All applications for OIELs, including those for temporary exports need supporting documentation. The documentation required can vary between applications and you should look at the separate guidance notes available in Strategic exports: when to request an export licence. You might also find it helpful to see the guidance on submitting export licence applications correctly.
Documentation requirements include specifying intended use and attaching a completed End-User Undertaking (EUU).
For instance, you should note that if you wish to exhibit, demonstrate or export - permanently or temporarily - any item included in Section 5 of the Firearms Act 1968 (as amended), you must hold an authority issued under Section 5 of this Act.
Using Dealer OIELs and requirements for EC5 forms and PICs
Before making each shipment under the authority of a Dealer OIEL, copies of valid documentation must be forwarded to the Home Office at least 2 working days beforehand.
For further information contact:
Public Risk Unit
5th Floor, Fry Building
2 Marsham Street
London SW1P 4DF
Tel: 0207 7035 1782
Fax: 0870 336 9030
This includes copies of the EC5 form (a transfer declaration for Dealer to Dealer OIELs available from the ECO) and PICs (obtained from the relevant issuing authority in the country of import).
Where consignments are being exported under an OIEL, a document referring to that licence and giving details of the firearms being transferred must accompany each consignment.
Individuals exporting firearms
If you are an individual planning to take a firearm overseas, this is also considered an export. Depending on the nature of your export (for instance whether you are travelling to another EU country on a temporary or permanent basis) then you might be able to use the ‘personal effects’ waiver in conjunction with an EFP issued by your local police authority. If this is not an option you need to apply for an export licence issued by the ECO.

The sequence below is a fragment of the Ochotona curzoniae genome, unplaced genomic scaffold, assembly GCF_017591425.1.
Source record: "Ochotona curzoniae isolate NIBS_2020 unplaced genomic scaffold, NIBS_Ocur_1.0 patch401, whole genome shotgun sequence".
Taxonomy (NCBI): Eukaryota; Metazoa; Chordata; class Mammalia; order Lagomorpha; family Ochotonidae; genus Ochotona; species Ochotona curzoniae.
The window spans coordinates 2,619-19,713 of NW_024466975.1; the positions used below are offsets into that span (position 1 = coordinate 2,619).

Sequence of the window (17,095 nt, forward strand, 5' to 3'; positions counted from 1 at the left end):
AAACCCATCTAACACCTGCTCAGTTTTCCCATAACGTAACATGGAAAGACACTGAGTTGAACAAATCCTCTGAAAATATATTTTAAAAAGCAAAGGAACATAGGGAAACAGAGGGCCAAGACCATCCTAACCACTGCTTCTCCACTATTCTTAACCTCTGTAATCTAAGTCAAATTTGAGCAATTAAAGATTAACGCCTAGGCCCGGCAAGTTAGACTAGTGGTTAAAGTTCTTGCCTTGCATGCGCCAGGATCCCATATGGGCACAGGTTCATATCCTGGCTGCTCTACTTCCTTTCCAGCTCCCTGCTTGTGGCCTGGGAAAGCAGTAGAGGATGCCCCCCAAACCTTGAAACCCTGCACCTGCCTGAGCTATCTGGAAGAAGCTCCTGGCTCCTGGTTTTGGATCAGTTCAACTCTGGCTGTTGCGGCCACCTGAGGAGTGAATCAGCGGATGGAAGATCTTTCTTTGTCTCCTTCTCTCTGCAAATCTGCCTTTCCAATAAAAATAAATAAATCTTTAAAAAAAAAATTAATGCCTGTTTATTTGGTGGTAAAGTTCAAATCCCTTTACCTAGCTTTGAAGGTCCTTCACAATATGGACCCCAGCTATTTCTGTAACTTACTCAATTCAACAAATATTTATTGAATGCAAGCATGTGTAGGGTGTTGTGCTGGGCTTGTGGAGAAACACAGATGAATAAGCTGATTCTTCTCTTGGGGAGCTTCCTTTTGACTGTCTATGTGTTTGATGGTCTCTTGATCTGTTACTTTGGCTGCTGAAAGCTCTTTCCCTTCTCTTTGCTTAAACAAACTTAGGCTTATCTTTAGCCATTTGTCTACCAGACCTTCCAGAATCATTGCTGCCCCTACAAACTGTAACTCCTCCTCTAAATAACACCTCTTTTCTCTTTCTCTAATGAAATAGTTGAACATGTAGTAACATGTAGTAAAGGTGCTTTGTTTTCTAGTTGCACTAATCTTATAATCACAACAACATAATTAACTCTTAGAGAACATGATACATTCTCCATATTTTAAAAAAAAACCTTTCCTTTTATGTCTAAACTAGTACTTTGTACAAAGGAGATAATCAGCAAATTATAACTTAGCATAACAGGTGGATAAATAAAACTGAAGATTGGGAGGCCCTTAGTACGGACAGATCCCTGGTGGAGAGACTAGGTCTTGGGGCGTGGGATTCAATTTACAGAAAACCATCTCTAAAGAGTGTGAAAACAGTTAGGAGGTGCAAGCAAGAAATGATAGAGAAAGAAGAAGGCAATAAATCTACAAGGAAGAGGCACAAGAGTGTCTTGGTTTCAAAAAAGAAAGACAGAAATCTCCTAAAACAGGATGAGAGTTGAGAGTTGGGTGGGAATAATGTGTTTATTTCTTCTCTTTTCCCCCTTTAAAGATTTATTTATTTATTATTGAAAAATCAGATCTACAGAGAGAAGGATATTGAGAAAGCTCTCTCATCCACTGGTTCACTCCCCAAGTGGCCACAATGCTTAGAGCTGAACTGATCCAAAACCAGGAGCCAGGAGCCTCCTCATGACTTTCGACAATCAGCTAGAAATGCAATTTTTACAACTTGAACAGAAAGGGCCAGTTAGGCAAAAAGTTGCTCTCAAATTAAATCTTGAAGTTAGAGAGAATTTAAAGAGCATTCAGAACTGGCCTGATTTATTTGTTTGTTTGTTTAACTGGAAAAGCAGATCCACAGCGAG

Temporary exports to the EU
For temporary exports to other EU member states - for instance on hunting and sporting trips - the personal effects waiver can normally be used, backed up by the possession of a EFP.
Permanent exports to the EU
The decision on whether to issue a EFP for a permanent export to an EU member state - for instance, where a UK resident is moving to live in another state and wishes to take their firearms with them - is one that is made by the local police force in the UK. If the local police force agrees to issue one, then the ‘personal effects’ waiver can be used and no export licence is needed to export the firearm from the UK.
What if my local police force is not able to issue an EFP?
Where the local police force in the UK is not able to issue a EFP, you will need to apply for a SIEL issued by the ECO.
Other considerations when permanently exporting a firearm to the EU